> Oh, and when the scale is on the order or minutes (or longer),
> it would be nice to see 8:45:00 instead of 8:45:00.123.
> Some sort of auto-scaling of the precision displayed.
This is a good point. I'll discuss it with the team to see what should be the desired behaviour.
I tried using P= -3 & 30600 to be display the time from 8.30. However, I couldn't display the time correctly. It turned out to be 00:00:30:600. May I know where did i input wrongly? I am doing trial and error before displaying the graph based on my own data.
Seek for help
It turns out I wasn't using the tools correctly. I was entering 0.001 instead of -3. Sorry about the noise. Everything is worknig fine.
Would this be a weird suggestion for those of us with data sets that are always generated at specific intervals?
Instead of having us massage the data in converting to the number of seconds...allow choosing "TEXT" as the format for a column. Then when we choose this column to be displayed we can hover our cursor over that flatline datapoint, and we will see what the date is for that x-axis data point.
I actually think the above suggestion will be useful in other scenarios...such as when I have a column of text error messages along with the other data. I will then be able to see these on the graph by use of datapoint selection.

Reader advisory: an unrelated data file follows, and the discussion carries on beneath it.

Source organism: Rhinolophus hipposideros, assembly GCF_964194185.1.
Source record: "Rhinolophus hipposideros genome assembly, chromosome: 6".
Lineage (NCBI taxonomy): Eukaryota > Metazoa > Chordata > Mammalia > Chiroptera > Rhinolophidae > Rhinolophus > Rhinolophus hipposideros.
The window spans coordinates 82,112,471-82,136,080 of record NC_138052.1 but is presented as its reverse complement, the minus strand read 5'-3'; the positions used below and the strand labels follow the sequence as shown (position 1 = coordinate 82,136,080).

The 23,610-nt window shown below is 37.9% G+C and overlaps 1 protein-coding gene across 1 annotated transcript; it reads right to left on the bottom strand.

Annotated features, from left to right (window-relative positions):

An additional option of changing the X-axis label to be a Text column would be helpful for the time-date scenario as well.
Hope that makes sense?
Hey, no suggestion is weird, certainly not yours. In fact, thank you.
There are a couple of points here:
> ...allow choosing "TEXT" as the format for a column. Then
> when we choose this column to be displayed we can hover
> our cursor over that flatline datapoint, and we will see what
> the date is for that x-axis data point.
At what coordinates would you suggest rendering each point of the "text" data line? Note that a good suggestion must be generic.
> I actually think the above suggestion will be useful in other
> scenarios...such as when I have a column of text error messages
> along with the other data. I will then be able to see these on the
> graph by use of datapoint selection.
Seems like a useful application.
> An additional option of changing the X-axis label to be a Text
> column would be helpful for the time-date scenario as well.
There is a related problem here: if you let the x-axis be read from a text data series, how would you then determine the x-coordinate values of all the data points you are rendering. You could, of course, plot against the dataset number, but see below..